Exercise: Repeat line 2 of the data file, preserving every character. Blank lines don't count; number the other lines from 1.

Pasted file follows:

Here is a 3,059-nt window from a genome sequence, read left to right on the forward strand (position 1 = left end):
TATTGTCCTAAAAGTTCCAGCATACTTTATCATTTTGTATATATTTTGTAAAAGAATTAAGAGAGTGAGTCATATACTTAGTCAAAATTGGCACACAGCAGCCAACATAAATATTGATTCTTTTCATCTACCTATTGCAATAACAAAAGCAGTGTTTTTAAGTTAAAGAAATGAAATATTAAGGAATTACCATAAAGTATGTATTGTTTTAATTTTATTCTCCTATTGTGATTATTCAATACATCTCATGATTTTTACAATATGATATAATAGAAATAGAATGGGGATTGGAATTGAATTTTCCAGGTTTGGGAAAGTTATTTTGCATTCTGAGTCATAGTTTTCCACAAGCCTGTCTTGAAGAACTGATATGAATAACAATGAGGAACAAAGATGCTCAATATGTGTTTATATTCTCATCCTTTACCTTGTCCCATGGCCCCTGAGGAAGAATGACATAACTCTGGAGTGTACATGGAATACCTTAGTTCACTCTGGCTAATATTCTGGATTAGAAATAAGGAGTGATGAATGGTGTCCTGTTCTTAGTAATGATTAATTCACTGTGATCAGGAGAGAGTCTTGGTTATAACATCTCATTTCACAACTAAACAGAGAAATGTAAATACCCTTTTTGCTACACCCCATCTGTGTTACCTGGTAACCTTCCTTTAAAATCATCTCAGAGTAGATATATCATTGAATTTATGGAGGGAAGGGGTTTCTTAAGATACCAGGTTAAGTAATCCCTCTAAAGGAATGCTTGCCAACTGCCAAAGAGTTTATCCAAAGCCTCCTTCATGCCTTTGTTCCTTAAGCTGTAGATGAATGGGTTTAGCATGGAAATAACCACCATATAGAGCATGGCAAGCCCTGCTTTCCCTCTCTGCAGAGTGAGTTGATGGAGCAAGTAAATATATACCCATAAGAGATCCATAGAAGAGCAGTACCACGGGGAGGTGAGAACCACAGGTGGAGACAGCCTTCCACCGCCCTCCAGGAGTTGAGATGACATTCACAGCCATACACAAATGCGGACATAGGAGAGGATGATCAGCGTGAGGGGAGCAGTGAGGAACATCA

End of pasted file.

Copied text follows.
TATTGTCCTAAAAGTTCCAGCATACTTTATCATTTTGTATATATTTTGTAAAAGAATTAAGAGAGTGAGTCATATACTTAGTCAAAATTGGCACACAGCAGCCAACATAAATATTGATTCTTTTCATCTACCTATTGCAATAACAAAAGCAGTGTTTTTAAGTTAAAGAAATGAAATATTAAGGAATTACCATAAAGTATGTATTGTTTTAATTTTATTCTCCTATTGTGATTATTCAATACATCTCATGATTTTTACAATATGATATAATAGAAATAGAATGGGGATTGGAATTGAATTTTCCAGGTTTGGGAAAGTTATTTTGCATTCTGAGTCATAGTTTTCCACAAGCCTGTCTTGAAGAACTGATATGAATAACAATGAGGAACAAAGATGCTCAATATGTGTTTATATTCTCATCCTTTACCTTGTCCCATGGCCCCTGAGGAAGAATGACATAACTCTGGAGTGTACATGGAATACCTTAGTTCACTCTGGCTAATATTCTGGATTAGAAATAAGGAGTGATGAATGGTGTCCTGTTCTTAGTAATGATTAATTCACTGTGATCAGGAGAGAGTCTTGGTTATAACATCTCATTTCACAACTAAACAGAGAAATGTAAATACCCTTTTTGCTACACCCCATCTGTGTTACCTGGTAACCTTCCTTTAAAATCATCTCAGAGTAGATATATCATTGAATTTATGGAGGGAAGGGGTTTCTTAAGATACCAGGTTAAGTAATCCCTCTAAAGGAATGCTTGCCAACTGCCAAAGAGTTTATCCAAAGCCTCCTTCATGCCTTTGTTCCTTAAGCTGTAGATGAATGGGTTTAGCATGGAAATAACCACCATATAGAGCATGGCAAGCCCTGCTTTCCCTCTCTGCAGAGTGAGTTGATGGAGCAAGTAAATATATACCCATAAGAGATCCATAGAAGAGCAGTACCACGGGGAGGTGAGAACCACAGGTGGAGACAGCCTTCCACCGCCCTCCAGGAGTTGAGATGACATTCACAGCCATACACAAATGCGGACATAGGAGAGGATGATCAGCGTGAGGGGAGCAGTGAGGAACATCA